“How my friend died in the Cameroon Afcon stampede”


HIGH school teacher Vanessa Tchouanzi had come to see the match on Monday night with her friend, Veronique, who was also a teacher. Tchouanzi was barely able to get her words out as she recounted her experience over the phone to Reuters.

At the entrance to the 60 000-seater Paul Biya Stadium in Yaounde, in the Cameroon capital, crowds were still milling about just moments before the start of the last 16 Cameroon-Comoros game. Some were waiting to take COVID-19 tests.

As Tchouanzi tried to enter the stadium, ticket collectors became overwhelmed by a rush of people trying to get into the ground before kick-off.

“They shoved the gate and people started coming in in droves. The police were there, but the mass of people was stronger,” Tchouanzi said.

Tchouanzi and Veronique were knocked to the ground. Squeezed by the rush, Tchouanzi lost consciousness before someone pulled her up and away from the crowd.

A few minutes later, Tchouanzi found Veronique on the ground, unresponsive with a weak pulse. She was rushed to hospital but died soon after. 

“She couldn’t take the shock, the weight of all those people,” Tchouanzi said through a flood of tears.

Veronique was one of the eight soccer fans who lost their lives in an incident in which 38 others were injured.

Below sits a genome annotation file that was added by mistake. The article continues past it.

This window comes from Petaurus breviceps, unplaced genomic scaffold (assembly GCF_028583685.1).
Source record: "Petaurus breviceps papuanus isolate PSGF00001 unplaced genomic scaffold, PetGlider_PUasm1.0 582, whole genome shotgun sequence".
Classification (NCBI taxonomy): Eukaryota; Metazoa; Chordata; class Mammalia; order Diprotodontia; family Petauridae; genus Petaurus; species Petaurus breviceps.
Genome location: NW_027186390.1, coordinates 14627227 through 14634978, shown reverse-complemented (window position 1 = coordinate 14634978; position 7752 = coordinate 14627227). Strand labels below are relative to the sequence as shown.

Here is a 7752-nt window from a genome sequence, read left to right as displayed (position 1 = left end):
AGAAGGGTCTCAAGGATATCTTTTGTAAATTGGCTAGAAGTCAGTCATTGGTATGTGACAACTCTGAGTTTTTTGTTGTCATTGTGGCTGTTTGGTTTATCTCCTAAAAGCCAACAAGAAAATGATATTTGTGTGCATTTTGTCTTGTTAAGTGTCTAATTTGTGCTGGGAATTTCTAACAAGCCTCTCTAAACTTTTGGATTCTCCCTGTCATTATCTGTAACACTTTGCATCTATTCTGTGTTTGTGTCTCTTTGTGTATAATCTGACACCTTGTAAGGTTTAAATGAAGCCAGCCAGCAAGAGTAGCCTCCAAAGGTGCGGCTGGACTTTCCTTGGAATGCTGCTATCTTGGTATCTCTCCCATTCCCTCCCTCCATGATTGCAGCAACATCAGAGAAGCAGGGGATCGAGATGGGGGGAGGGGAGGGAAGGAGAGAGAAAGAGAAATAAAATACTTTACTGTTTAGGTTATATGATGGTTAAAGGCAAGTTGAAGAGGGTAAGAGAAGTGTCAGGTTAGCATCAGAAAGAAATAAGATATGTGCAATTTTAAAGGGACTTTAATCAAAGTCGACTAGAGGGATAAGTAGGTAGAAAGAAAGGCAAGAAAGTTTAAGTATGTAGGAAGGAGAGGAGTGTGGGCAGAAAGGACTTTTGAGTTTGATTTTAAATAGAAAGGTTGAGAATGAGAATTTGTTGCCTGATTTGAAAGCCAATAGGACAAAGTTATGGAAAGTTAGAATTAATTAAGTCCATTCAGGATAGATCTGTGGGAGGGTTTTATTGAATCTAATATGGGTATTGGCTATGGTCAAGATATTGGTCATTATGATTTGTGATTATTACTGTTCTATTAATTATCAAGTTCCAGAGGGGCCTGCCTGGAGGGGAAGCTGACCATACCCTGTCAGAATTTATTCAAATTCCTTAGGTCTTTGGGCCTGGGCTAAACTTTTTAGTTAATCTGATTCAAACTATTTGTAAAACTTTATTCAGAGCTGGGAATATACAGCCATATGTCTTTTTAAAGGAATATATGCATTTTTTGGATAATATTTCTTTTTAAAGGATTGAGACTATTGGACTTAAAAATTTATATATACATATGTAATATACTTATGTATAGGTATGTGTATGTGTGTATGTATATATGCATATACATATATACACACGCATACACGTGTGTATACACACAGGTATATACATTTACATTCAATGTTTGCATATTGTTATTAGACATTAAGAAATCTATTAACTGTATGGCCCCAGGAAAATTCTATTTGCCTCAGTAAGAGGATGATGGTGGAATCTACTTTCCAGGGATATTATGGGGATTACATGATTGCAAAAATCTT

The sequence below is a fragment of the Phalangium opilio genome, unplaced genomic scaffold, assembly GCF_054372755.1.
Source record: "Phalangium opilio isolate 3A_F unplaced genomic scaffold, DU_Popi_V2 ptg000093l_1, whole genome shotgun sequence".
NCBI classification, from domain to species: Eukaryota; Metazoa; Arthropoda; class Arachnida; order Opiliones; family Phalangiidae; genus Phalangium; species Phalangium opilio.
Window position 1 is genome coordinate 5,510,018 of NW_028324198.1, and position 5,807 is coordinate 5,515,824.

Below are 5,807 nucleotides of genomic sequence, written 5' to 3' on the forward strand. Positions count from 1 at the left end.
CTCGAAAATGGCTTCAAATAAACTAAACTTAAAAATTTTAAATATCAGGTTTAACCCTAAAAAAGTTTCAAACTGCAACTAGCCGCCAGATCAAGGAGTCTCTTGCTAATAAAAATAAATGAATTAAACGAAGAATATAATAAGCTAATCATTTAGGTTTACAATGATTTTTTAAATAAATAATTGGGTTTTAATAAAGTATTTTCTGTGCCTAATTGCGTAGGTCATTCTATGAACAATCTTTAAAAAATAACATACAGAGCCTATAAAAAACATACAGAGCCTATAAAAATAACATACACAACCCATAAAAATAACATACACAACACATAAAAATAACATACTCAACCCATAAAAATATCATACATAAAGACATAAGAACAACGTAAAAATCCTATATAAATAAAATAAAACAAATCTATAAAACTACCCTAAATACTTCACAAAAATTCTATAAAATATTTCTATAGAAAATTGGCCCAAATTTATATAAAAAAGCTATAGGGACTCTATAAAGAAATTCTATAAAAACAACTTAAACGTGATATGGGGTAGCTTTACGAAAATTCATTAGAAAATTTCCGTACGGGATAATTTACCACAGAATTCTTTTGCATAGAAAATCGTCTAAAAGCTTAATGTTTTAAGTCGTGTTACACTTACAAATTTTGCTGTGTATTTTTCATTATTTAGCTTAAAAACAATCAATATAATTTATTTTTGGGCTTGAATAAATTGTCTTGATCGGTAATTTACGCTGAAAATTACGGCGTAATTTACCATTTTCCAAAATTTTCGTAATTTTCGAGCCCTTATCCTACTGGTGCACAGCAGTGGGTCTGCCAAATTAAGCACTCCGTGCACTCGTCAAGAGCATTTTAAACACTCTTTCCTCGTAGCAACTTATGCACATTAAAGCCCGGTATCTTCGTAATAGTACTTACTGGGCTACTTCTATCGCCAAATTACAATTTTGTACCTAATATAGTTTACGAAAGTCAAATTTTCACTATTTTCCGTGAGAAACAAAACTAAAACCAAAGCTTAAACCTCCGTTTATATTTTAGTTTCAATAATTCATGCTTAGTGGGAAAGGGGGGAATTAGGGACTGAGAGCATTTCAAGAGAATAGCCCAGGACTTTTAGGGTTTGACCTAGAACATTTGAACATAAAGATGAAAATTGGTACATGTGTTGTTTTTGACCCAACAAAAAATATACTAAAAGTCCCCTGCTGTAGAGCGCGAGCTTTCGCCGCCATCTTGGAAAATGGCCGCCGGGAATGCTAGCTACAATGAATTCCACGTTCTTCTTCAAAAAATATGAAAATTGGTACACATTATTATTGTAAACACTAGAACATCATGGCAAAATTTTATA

The Confederation of African Football is to meet with the local organizing committee to understand the circumstances which led to the stampede.

Cameroon beat 10-man Comoros 1-0.

Images shared on social media, which Reuters could not immediately authenticate, showed a panicked crowd trying to squeeze through a narrow entrance gate at the newly built Olembe stadium in Yaounde that was hosting a round of 16 game between Cameroon and Comoros.

One video showed dozens of fans scrambling over the stadium fence as a police officer walked by.

The stampede comes as a heavy blow for the tournament, which had grown in excitement on the pitch in recent days thanks to some match upsets but which was under scrutiny for a lack of readiness beforehand.

COVID-19 and insecurity caused by a separatist insurgency also complicated preparations. – Thomson Reuters Foundation.


Here is a look at some of the major disasters in soccer stadiums over the last 40 years:

October 1982, Russia

Fans were crushed as they left a UEFA Cup tie between Spartak Moscow and Dutch side HFC Haarlem at the Luzhniki Stadium in Moscow.

Officials from the former Soviet Union did not disclose the tragedy for years. When they did, they gave an official death toll of 66 although the number who died in a crush at one exit could have been as high as 340.

May 1985, Britain

At least 56 people were killed and more than 200 injured when fire broke out in the stands at the Valley Parade stadium in Bradford during a third division match against Lincoln City.

May 1985, Belgium

Thirty-nine fans died and more than 600 were injured in fan violence before the European Cup final between Juventus and Liverpool at the Heysel Stadium in Brussels.

March 1988, Nepal

A stampede towards locked exits in a hailstorm at Nepal’s national soccer stadium in Kathmandu killed more than 90 fans.

April 1989, Britain

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